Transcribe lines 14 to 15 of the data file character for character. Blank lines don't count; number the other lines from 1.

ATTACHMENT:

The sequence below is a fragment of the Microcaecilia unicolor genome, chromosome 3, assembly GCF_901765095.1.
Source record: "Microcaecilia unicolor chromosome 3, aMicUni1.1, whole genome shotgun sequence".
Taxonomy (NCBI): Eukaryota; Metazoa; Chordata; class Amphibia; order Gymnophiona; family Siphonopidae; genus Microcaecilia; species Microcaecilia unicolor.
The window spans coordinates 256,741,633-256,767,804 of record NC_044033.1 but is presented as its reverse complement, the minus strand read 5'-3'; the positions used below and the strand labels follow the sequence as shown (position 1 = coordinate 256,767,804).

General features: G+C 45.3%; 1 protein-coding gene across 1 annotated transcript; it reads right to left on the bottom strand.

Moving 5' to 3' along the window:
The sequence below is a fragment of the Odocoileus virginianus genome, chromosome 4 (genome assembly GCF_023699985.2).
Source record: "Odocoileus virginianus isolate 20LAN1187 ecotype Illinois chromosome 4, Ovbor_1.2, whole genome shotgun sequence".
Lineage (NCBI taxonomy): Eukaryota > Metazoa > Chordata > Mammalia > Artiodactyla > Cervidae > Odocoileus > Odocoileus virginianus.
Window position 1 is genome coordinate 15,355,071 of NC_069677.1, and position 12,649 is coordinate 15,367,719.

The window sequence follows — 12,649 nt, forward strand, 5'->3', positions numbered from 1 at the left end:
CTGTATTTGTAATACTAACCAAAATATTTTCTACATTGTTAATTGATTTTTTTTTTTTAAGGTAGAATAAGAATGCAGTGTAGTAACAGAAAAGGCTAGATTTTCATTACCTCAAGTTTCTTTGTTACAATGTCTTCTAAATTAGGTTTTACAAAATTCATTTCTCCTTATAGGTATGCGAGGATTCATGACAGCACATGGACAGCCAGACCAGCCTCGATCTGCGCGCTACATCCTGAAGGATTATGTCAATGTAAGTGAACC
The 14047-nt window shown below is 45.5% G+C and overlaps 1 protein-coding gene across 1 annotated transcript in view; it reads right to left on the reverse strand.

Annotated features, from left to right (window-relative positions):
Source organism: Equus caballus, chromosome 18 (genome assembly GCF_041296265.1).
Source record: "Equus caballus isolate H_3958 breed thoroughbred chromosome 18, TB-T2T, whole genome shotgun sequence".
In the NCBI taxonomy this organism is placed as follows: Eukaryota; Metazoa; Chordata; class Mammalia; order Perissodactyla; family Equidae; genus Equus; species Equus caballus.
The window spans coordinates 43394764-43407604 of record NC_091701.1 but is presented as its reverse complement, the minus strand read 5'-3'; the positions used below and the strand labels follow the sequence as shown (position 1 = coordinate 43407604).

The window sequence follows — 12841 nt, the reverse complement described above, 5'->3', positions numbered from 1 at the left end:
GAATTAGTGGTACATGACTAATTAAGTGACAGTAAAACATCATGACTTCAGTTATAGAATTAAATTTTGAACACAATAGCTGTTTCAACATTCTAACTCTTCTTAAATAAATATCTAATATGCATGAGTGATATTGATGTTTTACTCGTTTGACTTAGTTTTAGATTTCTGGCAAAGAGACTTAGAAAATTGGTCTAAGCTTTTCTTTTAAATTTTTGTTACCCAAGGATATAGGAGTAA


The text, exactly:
Annotated features, from left to right (window-relative positions):
Source organism: Equus caballus, chromosome 18 (genome assembly GCF_041296265.1).